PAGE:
You remember I claimed that some intellectual movements spread like technologies, and some like news. But that's only looking at the smoothed curves. As you've probably figured out, I plot two sets of data for each word--a thin solid line for the actual data, and a large dotted line for a smoothed version (for the record, a loess smoothing that looks at 15% of the total for each point). What do the peaks mean?

Diffusion patterns for news and technological events

An anonymous correspondent says:
You mention in the post about evolution & efficiency that "Offhand, the evolution curve looks more the ones I see for technologies, while the efficiency curve resembles news events."

That's a very interesting observation, and possibly a very important one if it's original to you, and can be substantiated. Do you have an example of a tech vs news event graph? Something like lightbulbs or batteris vs the Spanish American war might provide a good test case.

Also, do you think there might be changes in how these graphs play out over a century? That is, do news events remain separate from tech stuff? Tech changes these days are often news events themselves, and distributed similarly across media.

I think another way to put the tech vs news event could be in terms of the kind of event it is: structural change vs superficial, mid-range event vs short-term.

Anyhow, a very interesting idea, of using the visual pattern to recognize and characterize a change. While I think your emphasis on the teaching angle (rather than research) is spot on, this could be one application of these techniques where it'd be more useful in research.
He or she is right that technology vs. news isn't quite the right way to describe it. Even in the 19C, some technology changes are news events, while others aren't. But let's look at some examples here.

Back to Basics

I've rushed straight into applications here without taking much time to look at the data I'm working with. So let me take a minute to describe the set and how I'm trimming it.

Sunday, November 7, 2010


A collection as large as the Internet Archive's OCR database means I have to think through what I want well in advance of doing it. I'm only using a small subset of their 900,000 Google-scanned books, but that's still 16 gigabytes--it takes a couple hours just to get my baseline count of the 200,000 most common words. I could probably improve a lot of my search time through some more sophisticated database management, but I'll still have to figure out what sort of relations are worth looking for. So what are some?

Taylor vs. Darwin

Let's start with just some of the basic wordcount results. Dan Cohen posted some similar things for the Victorian period on his blog, and used the numbers mostly to test hypotheses about change over time. I can give you a lot more like that (I confirmed for someone, though not as neatly as he'd probably like, that 'business' became a much more prevalent word through the 19C). But as Cohen implies, such charts can be cooler than they are illuminating.

But you can get into some interesting analysis even just at the wordcount level. Look at this chart (sorry if it's small):

The red line is the frequency of the word 'evolution'; the green one, 'efficiency.' (I'll put a post at some point on how to read these graphs better.) Each one of those terms gets a week in your typical intellectual history survey, and each one has a canonical author associated with it. (If you're a little fuzzy, Darwin's Origin of the Species is 1859; Taylor's Scientific Management is 1911, Shop Management 1903). And sure enough, both climb out of the ocean of insignificant words around the time we'd expect them to.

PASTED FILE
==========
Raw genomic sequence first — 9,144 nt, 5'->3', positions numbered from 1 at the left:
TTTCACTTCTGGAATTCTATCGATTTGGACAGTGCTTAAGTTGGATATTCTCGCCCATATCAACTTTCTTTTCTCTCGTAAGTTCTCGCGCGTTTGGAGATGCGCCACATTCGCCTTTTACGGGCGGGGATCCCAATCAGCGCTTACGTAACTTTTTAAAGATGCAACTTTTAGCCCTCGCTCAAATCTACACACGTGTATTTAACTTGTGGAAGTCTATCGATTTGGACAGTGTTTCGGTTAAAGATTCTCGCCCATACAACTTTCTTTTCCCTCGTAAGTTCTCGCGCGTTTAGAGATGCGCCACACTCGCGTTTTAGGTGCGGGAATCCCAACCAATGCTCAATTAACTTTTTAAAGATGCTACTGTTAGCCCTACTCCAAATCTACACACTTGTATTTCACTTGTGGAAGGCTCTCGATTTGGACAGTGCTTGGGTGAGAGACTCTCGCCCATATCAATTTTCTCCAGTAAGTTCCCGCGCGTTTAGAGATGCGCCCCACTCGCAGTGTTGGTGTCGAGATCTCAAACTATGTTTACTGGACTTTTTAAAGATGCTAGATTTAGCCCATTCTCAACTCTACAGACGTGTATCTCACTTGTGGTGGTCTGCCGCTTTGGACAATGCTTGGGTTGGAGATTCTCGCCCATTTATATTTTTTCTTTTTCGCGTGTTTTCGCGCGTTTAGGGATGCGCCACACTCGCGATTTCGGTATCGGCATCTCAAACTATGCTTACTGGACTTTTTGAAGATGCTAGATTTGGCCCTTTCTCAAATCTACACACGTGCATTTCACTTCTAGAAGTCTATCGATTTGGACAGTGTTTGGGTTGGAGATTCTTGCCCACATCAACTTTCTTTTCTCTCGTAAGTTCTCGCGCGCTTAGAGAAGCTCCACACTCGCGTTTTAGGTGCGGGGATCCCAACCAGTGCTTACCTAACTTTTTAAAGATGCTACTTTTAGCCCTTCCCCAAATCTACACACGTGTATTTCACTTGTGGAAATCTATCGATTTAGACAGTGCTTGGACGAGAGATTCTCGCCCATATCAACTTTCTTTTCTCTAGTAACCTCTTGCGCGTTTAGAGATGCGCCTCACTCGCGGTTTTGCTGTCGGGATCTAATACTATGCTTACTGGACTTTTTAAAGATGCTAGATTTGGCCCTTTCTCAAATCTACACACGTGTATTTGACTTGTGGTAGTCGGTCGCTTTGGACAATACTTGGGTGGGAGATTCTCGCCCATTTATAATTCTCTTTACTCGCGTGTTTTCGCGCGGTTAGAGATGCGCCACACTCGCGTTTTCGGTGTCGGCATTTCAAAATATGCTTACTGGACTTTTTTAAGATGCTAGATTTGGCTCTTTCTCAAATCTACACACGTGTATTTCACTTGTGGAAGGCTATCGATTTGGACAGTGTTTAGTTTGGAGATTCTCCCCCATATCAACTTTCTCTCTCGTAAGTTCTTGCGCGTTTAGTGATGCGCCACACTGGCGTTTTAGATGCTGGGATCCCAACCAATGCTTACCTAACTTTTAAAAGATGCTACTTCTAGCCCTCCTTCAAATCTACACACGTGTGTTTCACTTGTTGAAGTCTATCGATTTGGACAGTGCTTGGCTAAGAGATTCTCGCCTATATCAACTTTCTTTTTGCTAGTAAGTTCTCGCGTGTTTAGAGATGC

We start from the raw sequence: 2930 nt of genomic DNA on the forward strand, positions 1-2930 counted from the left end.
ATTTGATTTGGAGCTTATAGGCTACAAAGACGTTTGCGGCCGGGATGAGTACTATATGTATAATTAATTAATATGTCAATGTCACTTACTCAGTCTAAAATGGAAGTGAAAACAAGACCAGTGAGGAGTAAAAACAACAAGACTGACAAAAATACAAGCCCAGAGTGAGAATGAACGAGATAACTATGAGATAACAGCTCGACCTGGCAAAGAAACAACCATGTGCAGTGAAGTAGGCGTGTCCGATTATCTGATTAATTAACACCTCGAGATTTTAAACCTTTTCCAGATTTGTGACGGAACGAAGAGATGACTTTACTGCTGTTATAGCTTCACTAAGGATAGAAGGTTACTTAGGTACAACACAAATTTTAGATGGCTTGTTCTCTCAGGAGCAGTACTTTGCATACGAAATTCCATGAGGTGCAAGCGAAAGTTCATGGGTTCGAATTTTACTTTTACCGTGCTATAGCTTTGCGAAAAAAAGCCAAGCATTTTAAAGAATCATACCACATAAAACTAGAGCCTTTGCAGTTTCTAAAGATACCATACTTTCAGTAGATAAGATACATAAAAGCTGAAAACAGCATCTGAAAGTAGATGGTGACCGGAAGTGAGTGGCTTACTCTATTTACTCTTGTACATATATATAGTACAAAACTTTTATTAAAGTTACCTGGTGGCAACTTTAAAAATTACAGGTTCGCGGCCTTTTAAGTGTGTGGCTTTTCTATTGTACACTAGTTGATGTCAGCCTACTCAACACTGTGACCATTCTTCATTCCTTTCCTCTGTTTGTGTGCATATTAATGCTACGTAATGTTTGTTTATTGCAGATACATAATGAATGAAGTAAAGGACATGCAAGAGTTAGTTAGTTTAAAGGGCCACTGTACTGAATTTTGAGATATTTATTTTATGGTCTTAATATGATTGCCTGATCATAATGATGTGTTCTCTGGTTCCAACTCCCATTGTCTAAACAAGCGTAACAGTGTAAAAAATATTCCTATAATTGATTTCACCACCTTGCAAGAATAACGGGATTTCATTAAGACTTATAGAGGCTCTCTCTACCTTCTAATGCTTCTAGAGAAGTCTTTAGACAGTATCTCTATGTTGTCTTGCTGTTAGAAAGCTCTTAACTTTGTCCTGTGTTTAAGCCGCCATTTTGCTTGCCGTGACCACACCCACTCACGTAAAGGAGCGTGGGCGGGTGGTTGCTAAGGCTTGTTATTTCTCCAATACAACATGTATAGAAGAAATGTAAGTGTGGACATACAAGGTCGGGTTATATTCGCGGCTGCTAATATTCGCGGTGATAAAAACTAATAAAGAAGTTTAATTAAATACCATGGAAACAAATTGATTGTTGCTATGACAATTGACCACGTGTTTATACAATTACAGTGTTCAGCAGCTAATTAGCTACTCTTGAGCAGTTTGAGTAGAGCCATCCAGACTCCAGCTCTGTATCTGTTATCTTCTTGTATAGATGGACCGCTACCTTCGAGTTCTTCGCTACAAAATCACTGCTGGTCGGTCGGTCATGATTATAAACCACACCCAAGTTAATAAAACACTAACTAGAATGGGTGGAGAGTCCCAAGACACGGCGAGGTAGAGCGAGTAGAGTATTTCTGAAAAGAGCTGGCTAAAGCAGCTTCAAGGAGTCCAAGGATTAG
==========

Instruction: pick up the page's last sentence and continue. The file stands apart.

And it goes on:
But look at the differences between the two. "Evolution" starts its climb shortly after Darwin publishes (the real spike in the data seems to be 1864, which gives Americans a chance to make it through that book), and rises in prominence for decades. "Efficiency," on the other hand, increases in prominence five times in the first fifteen years of the century, before leveling off a bit. Taylor's most famous work is at middle of the curve, and his first one is part of the rise, not before it. Both words show a major addition to shared cultural vocabulary, but the way they are taken in shows they are two very different intellectual movements.

Saturday, November 6, 2010


I'm going to start using this blog to work through some issues in finding useful applications for digital history. (Interesting applications? Applications at all?)

Right now, that means trying to figure out how to use large amounts of textual data to draw conclusions or refine questions. I currently have the Internet Archive's OCRed text files for about 30,000 books by large American publishers from 1830 to 1920. I've done this partly to help with my own research, and partly to try a different way of thinking about history and the texts we read.

I'm putting it online to help convince one or two people (I'm looking at you, Henry) that this sort of exploration is important for research and teaching. Not necessarily that it's research itself; I'm still unimpressed by the conclusions I'm getting out of it. But at least that any historian looking at the meanings of words (which is most of us, at least around here) should make some stab at using the texts of books we haven't read. And if I can get some good graphics out of it, maybe we can start to think about how this might be useful in teaching, particularly students who respond better to data than stories.

Anyhow, on with it.